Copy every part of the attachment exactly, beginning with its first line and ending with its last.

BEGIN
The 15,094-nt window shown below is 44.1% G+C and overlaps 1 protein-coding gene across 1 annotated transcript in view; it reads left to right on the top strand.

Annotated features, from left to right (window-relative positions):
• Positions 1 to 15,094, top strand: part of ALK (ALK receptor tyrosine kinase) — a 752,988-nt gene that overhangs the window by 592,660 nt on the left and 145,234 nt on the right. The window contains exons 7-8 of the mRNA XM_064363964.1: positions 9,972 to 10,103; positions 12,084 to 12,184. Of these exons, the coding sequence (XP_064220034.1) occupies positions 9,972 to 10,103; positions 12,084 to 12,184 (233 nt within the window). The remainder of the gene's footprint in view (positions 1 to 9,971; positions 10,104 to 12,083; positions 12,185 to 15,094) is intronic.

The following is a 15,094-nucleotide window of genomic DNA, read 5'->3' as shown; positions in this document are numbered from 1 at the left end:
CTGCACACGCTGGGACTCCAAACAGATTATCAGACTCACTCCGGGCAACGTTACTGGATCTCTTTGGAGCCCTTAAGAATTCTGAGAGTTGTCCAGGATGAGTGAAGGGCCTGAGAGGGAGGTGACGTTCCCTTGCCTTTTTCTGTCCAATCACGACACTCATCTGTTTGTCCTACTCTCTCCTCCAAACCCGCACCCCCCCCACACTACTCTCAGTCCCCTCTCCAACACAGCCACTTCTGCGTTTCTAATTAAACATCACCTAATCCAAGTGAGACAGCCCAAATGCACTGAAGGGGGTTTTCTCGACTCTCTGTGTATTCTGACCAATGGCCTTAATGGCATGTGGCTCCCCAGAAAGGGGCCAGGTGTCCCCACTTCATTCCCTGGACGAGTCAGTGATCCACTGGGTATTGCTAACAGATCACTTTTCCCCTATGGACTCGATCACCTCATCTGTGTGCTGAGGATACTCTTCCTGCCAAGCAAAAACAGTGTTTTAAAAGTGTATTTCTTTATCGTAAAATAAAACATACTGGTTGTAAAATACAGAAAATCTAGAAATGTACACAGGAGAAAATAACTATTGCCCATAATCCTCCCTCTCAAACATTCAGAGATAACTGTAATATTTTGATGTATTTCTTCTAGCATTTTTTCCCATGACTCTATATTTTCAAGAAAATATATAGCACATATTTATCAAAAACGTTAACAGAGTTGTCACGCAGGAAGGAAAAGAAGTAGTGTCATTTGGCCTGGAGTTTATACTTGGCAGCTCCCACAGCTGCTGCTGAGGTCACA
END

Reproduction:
The 15,094-nt window shown below is 44.1% G+C and overlaps 1 protein-coding gene across 1 annotated transcript in view; it reads left to right on the top strand.

Annotated features, from left to right (window-relative positions):
• Positions 1 to 15,094, top strand: part of ALK (ALK receptor tyrosine kinase) — a 752,988-nt gene that overhangs the window by 592,660 nt on the left and 145,234 nt on the right. The window contains exons 7-8 of the mRNA XM_064363964.1: positions 9,972 to 10,103; positions 12,084 to 12,184. Of these exons, the coding sequence (XP_064220034.1) occupies positions 9,972 to 10,103; positions 12,084 to 12,184 (233 nt within the window). The remainder of the gene's footprint in view (positions 1 to 9,971; positions 10,104 to 12,083; positions 12,185 to 15,094) is intronic.

The following is a 15,094-nucleotide window of genomic DNA, read 5'->3' as shown; positions in this document are numbered from 1 at the left end:
CTGCACACGCTGGGACTCCAAACAGATTATCAGACTCACTCCGGGCAACGTTACTGGATCTCTTTGGAGCCCTTAAGAATTCTGAGAGTTGTCCAGGATGAGTGAAGGGCCTGAGAGGGAGGTGACGTTCCCTTGCCTTTTTCTGTCCAATCACGACACTCATCTGTTTGTCCTACTCTCTCCTCCAAACCCGCACCCCCCCCACACTACTCTCAGTCCCCTCTCCAACACAGCCACTTCTGCGTTTCTAATTAAACATCACCTAATCCAAGTGAGACAGCCCAAATGCACTGAAGGGGGTTTTCTCGACTCTCTGTGTATTCTGACCAATGGCCTTAATGGCATGTGGCTCCCCAGAAAGGGGCCAGGTGTCCCCACTTCATTCCCTGGACGAGTCAGTGATCCACTGGGTATTGCTAACAGATCACTTTTCCCCTATGGACTCGATCACCTCATCTGTGTGCTGAGGATACTCTTCCTGCCAAGCAAAAACAGTGTTTTAAAAGTGTATTTCTTTATCGTAAAATAAAACATACTGGTTGTAAAATACAGAAAATCTAGAAATGTACACAGGAGAAAATAACTATTGCCCATAATCCTCCCTCTCAAACATTCAGAGATAACTGTAATATTTTGATGTATTTCTTCTAGCATTTTTTCCCATGACTCTATATTTTCAAGAAAATATATAGCACATATTTATCAAAAACGTTAACAGAGTTGTCACGCAGGAAGGAAAAGAAGTAGTGTCATTTGGCCTGGAGTTTATACTTGGCAGCTCCCACAGCTGCTGCTGAGGTCACA